The Merseyside derby has thrown up its share of late drama over the years and it's almost always at Everton’s expense.
Gary McAllister’s 90th-minute free kick in 2001; Graham Poll’s gutless decision to disallow Don Hutchison a last-minute winner in 2000; Andy Carroll’s late winner in the 2012 FA Cup semi-final; Virgil van Dijk’s winner in the same competition earlier this year; Daniel Sturridge stealing two points away in Roberto Martinez’s first derby; Sadio Mané in the Goodison derby two years ago… the list goes on.
Only Phil Jagielka’s stoppage time bolt from the Blue at Anfield and the Dan Gosling winner in extra time at Goodison in that FA Cup replay have really favoured Everton in terms of at-the-death mayhem; generally, it’s been a tale of all-too-frequent misery for the Blues in the games we are increasingly desperate to win given how depressingly lop-sided this fixture has become in since 2010. Unfortunately, a combination of misjudgement and tragic-comic bad luck means that Jordan Pickford's name will go down in derby folklore for all the wrong reasons this afternoon in the most "Everton" way possible.
Is there some innate, resolute quality that reds sides are infused with that the Blues need to find or does it speak to the fact that, over time, the quality that our closest rivals are able to acquire because of their massively superior resources is bound to be reflected in the results? Or is it simply the pact with Satan that we Blues love to joke that Liverpool made some time in the 1970s? Whatever it is, Everton need to discover some of it or this derby torment is going to continue.
The good news is that while it wasn’t reflected in the result at Anfield today, the Toffees are making significant progress under Marco Silva and they were desperately unlucky to lose. In the last edition of his fixture in January, the visitors under Sam Allardyce mustered a pathetic 29% of the possession and scored with their only shot on target all game, a penalty converted by Wayne Rooney.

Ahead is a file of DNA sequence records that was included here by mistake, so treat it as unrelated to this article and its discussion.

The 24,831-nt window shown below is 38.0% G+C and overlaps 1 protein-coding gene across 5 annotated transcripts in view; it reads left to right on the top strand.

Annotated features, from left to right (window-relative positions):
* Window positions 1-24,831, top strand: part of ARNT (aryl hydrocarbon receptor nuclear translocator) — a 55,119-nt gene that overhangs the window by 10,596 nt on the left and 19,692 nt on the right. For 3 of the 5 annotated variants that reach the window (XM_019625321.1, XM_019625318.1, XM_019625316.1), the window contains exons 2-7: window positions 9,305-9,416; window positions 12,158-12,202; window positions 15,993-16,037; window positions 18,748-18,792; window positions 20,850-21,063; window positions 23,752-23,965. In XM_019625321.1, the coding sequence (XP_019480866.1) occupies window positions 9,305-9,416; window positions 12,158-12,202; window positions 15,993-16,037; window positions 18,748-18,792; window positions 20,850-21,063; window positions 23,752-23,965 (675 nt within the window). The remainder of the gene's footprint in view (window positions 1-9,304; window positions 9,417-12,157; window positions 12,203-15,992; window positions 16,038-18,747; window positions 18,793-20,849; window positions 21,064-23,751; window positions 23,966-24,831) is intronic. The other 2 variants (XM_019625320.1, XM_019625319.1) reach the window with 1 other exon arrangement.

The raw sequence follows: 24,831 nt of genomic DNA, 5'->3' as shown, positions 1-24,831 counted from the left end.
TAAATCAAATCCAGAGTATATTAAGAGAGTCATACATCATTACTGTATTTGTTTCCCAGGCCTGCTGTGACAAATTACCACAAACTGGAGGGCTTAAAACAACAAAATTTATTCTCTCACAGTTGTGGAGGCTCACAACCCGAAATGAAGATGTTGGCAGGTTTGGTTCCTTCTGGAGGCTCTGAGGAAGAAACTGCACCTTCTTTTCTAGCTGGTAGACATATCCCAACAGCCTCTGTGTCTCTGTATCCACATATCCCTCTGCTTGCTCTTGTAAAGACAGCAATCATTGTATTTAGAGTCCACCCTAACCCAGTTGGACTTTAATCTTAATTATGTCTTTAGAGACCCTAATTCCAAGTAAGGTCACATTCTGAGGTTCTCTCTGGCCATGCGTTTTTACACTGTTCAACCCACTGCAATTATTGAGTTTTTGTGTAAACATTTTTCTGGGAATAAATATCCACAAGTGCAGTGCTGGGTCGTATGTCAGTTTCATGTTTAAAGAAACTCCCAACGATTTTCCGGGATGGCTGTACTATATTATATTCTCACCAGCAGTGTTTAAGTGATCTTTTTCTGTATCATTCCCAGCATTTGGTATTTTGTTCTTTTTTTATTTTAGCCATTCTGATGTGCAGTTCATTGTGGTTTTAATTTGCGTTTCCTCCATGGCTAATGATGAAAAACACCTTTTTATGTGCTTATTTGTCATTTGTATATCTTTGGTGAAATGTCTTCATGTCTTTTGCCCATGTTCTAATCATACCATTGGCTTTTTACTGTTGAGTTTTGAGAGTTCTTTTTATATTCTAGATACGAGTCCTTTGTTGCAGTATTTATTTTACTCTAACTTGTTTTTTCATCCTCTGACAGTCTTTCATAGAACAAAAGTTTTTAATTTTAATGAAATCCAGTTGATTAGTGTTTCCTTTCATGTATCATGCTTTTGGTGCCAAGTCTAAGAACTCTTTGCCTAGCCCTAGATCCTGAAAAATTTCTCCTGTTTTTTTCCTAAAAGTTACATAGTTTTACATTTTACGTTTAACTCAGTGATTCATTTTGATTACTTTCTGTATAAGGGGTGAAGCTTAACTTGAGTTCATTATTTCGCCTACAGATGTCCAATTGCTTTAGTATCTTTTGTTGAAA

This time, Everton set their stall out early and really should have been 2-1 up at half-time. Yerry Mina showed the first evidence of his renowned threat from set-pieces when he got on the end of a third-minute free kick but bounced a free header wide when he really should have scored.
And André Gomes must have felt like he had opened his Blues account with 20 minutes gone but was foiled by a combination of goalkeeper Allison Becker and Joe Gomez. Theo Walcott had headed Bernard’s lofted cross back inside the six-yard box where Gomes stooped to head in from close range but Becker made himself big to make the block, the ball bounced back off Gomes towards the net but Gomez intervened as it was crossing the line to prod it to safety.
Richarlison had a couple of exciting bursts through the reds’ defence but overran the ball in one instance and was tackled as he shot in another while Walcott looked to be in later in the first half but Becker got a hand to the ball as the winger tried to take it round him and it bobbled behind for a goal kick.
The tragedy of the final result was that Klopps’s side were there for the taking if Everton had just been able to get their act together long enough going forward after the interval. In a pattern established on the trips to the Emirates, Old Trafford and Stamford Bridge, though, they let themselves down with a poor second-half performance that failed to match the promise and enterprise of the first.
Seamus Coleman had one promising but rare run behind Andrew Robertson but elected to cut the ball back rather than fizz it across the face of goal and found only a red shirt. Bernard then engineered space for a shot from 20 yards out but failed to get any curl on the effort and it drifted wide.
That shortage of clear chances for Silva’s men in the second 45 minutes was indicative of a drop-off in their collective performance going forward even if they continued to look strong enough at the back. After an excellent performance when he was arguably the best player on the pitch in the first half, Gomes was a little disappointing after half-time. Bernard was often dangerous, tricky and incisive but slipped over and took the wrong decision in other moments and while there was a feeling that on balance he had done enough to warrant his initial selection, he probably should have made way for Dominic Calvert-Lewin 10 minutes earlier than he did and that is, perhaps, a knock on the manager. Idrissa Gueye, so imperious in his last two outings, was similarly profligate with the ball, while neither Gylfi Sigurdsson nor Walcott ever really got into the game.